At the far end of the Market Place (Tržiště) on the left-hand side you will find Schönborn Palace, built in 1795, which today serves as the seat of the American Embassy. This palace is one of the places where Franz Kafka lived for a time, which is why it is important to our tour. Kafka rented a two-room apartment here from August 1917, which it is possible to pin-point thanks to the many references in his diaries. It is a flat which is concealed in the upper floor behind four windows looking out over the palace garden. And at night he went to write in Golden Lane, where his sister Ottla had rented the house No. 22 (here he wrote, for instance, part of the stories from the Rural Doctor (Venkovský lékař)collection. Thanks to the notes in his diaries and letters we can attempt to reconstruct Kafka’s daily regime: Around two in the afternoon he left his place of work in Arbeiter-Unfall-Versicherungs-Anstalt (the Worker’s Accident Insurance Company) and went to his parents‘ flat in Old Town Square for lunch, read the newspapers and then went to his own apartment in Schönborn Palace during the course of the afternoon (he probably made a bit of a detour to make the most of the walk across Prague), to have several hours’ of rest. In the evening he could continue through Jánský vršek (Johannesberg) and Neruda Street (Nerudaagasse) to the entrance of Prague Castle and from here to Golden Lane (Alchimistengäßchen/Goldenes Gäßchen) where he had the necessary peace (at least through the spring of 1918) to pursue his literary work. However, he always went back to Schönborn Palace to sleep. Here, the night of 12th/13th August 1917 became memorable for his emitting blood for the first time, which lead to his being diagnosed with pulmonary tuberculosis. This event was described by Kafka in one letter from the year 1920, which he sent the Czech journalist Milena Jesenská, in the following words:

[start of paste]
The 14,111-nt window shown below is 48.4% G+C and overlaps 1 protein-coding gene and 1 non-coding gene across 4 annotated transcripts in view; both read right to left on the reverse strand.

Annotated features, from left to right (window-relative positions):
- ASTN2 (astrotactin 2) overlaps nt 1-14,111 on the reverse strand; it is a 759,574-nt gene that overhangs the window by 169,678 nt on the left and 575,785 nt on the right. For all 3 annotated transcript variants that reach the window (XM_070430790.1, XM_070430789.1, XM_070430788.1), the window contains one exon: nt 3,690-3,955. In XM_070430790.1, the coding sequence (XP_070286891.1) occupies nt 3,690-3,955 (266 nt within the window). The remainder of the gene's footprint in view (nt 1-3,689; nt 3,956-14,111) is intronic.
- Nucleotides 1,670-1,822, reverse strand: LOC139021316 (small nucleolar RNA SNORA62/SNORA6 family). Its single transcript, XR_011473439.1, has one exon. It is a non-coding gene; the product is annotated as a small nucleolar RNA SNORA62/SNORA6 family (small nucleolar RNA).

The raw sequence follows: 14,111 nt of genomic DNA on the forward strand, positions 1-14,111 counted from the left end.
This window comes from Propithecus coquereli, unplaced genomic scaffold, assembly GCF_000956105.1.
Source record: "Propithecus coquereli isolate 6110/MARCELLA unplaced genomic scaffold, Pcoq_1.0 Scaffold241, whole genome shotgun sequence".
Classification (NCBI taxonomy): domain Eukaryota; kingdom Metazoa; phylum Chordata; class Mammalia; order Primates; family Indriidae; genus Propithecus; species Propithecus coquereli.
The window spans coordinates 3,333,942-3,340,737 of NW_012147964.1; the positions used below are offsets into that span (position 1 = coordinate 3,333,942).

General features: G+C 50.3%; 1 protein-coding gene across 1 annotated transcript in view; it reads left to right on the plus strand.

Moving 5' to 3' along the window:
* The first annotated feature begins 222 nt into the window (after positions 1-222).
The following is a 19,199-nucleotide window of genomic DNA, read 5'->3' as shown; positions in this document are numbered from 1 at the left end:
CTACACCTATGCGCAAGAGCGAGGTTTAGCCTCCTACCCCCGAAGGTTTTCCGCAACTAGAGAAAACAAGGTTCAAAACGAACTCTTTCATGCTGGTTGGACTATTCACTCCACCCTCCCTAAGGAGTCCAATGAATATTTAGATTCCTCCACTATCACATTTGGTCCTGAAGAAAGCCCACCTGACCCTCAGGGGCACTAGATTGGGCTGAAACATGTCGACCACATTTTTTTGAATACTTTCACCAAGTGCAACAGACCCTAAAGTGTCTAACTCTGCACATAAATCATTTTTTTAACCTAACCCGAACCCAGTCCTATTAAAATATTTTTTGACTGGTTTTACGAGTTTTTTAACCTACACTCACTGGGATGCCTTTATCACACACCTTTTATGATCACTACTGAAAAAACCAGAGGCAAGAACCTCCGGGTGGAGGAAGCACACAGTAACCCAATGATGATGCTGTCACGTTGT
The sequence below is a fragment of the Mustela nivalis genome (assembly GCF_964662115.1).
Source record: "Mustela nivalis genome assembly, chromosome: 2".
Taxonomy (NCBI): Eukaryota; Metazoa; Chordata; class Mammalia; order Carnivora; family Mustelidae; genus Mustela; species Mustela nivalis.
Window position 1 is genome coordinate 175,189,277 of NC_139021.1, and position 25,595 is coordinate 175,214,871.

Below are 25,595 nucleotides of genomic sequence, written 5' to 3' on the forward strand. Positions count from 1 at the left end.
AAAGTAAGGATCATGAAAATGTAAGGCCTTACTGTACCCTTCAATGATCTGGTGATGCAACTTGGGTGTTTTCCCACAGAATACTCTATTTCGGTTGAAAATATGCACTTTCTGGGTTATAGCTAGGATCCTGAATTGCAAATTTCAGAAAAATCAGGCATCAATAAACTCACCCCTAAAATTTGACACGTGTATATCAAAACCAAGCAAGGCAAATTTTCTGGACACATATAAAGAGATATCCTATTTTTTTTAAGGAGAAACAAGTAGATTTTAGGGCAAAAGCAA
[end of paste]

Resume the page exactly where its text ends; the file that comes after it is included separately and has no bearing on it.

Franz Kafka: Letters (to Milena Jesenská):
The spewing of blood all started in the middle of the night around 3 years ago. I got up, agitated, like one would feel when something new has occurred (instead of remaining lying still, as they tell you to do, which I later found out), I was also a little bit afraid, I went over to the window, leaned out, I went to the sink, paced around the room, sat on the bed – still bleeding. However, I was not all that unhappy, because for some reason it was slowly dawning on me that if the bleeding stopped, I would, after 3 or 4 almost sleepless years, be able to sleep properly for the first time. It did stop too (it has not appeared again since that time) and I slept for the rest of the night. In the morning however the maid came in (at that time I had a flat in Schönborn Palace), who was very good, devoted even, though very practical indeed, and when she saw the blood she said: ”Doctor, it won’t take long for you“. But I had never felt better, I went to the office, only going to the doctor that afternoon. What happened after that is not important.
The walk continues here.
This guided walk is a part of the "Democracy on the Brink. Historical lessons from the late 1930s" project supported by the Europe for Citizens programme of the European Union.